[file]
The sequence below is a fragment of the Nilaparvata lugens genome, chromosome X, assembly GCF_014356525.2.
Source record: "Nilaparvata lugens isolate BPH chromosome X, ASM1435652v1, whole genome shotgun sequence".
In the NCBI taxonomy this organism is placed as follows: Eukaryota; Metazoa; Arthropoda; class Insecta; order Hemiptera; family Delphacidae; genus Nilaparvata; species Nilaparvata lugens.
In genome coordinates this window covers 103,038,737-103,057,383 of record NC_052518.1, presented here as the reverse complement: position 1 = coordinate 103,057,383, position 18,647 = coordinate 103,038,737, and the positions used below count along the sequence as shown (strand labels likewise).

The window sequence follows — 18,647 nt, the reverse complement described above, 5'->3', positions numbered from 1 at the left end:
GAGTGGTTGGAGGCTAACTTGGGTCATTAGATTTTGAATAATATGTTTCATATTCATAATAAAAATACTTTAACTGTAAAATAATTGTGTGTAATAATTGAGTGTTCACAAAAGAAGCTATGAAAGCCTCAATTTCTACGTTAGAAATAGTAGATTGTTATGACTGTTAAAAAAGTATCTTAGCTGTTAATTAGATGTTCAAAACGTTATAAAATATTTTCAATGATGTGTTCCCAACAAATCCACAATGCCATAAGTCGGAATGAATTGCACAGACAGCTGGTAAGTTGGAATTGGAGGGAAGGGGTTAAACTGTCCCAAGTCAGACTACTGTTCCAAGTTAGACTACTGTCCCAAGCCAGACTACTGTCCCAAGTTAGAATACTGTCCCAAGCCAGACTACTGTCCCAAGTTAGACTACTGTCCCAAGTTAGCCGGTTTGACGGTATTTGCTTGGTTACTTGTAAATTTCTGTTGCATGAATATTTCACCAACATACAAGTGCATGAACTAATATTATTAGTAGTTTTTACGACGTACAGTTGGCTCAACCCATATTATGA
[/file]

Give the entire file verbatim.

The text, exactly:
The sequence below is a fragment of the Nilaparvata lugens genome, chromosome X, assembly GCF_014356525.2.
Source record: "Nilaparvata lugens isolate BPH chromosome X, ASM1435652v1, whole genome shotgun sequence".
In the NCBI taxonomy this organism is placed as follows: Eukaryota; Metazoa; Arthropoda; class Insecta; order Hemiptera; family Delphacidae; genus Nilaparvata; species Nilaparvata lugens.
In genome coordinates this window covers 103,038,737-103,057,383 of record NC_052518.1, presented here as the reverse complement: position 1 = coordinate 103,057,383, position 18,647 = coordinate 103,038,737, and the positions used below count along the sequence as shown (strand labels likewise).

The window sequence follows — 18,647 nt, the reverse complement described above, 5'->3', positions numbered from 1 at the left end:
GAGTGGTTGGAGGCTAACTTGGGTCATTAGATTTTGAATAATATGTTTCATATTCATAATAAAAATACTTTAACTGTAAAATAATTGTGTGTAATAATTGAGTGTTCACAAAAGAAGCTATGAAAGCCTCAATTTCTACGTTAGAAATAGTAGATTGTTATGACTGTTAAAAAAGTATCTTAGCTGTTAATTAGATGTTCAAAACGTTATAAAATATTTTCAATGATGTGTTCCCAACAAATCCACAATGCCATAAGTCGGAATGAATTGCACAGACAGCTGGTAAGTTGGAATTGGAGGGAAGGGGTTAAACTGTCCCAAGTCAGACTACTGTTCCAAGTTAGACTACTGTCCCAAGCCAGACTACTGTCCCAAGTTAGAATACTGTCCCAAGCCAGACTACTGTCCCAAGTTAGACTACTGTCCCAAGTTAGCCGGTTTGACGGTATTTGCTTGGTTACTTGTAAATTTCTGTTGCATGAATATTTCACCAACATACAAGTGCATGAACTAATATTATTAGTAGTTTTTACGACGTACAGTTGGCTCAACCCATATTATGA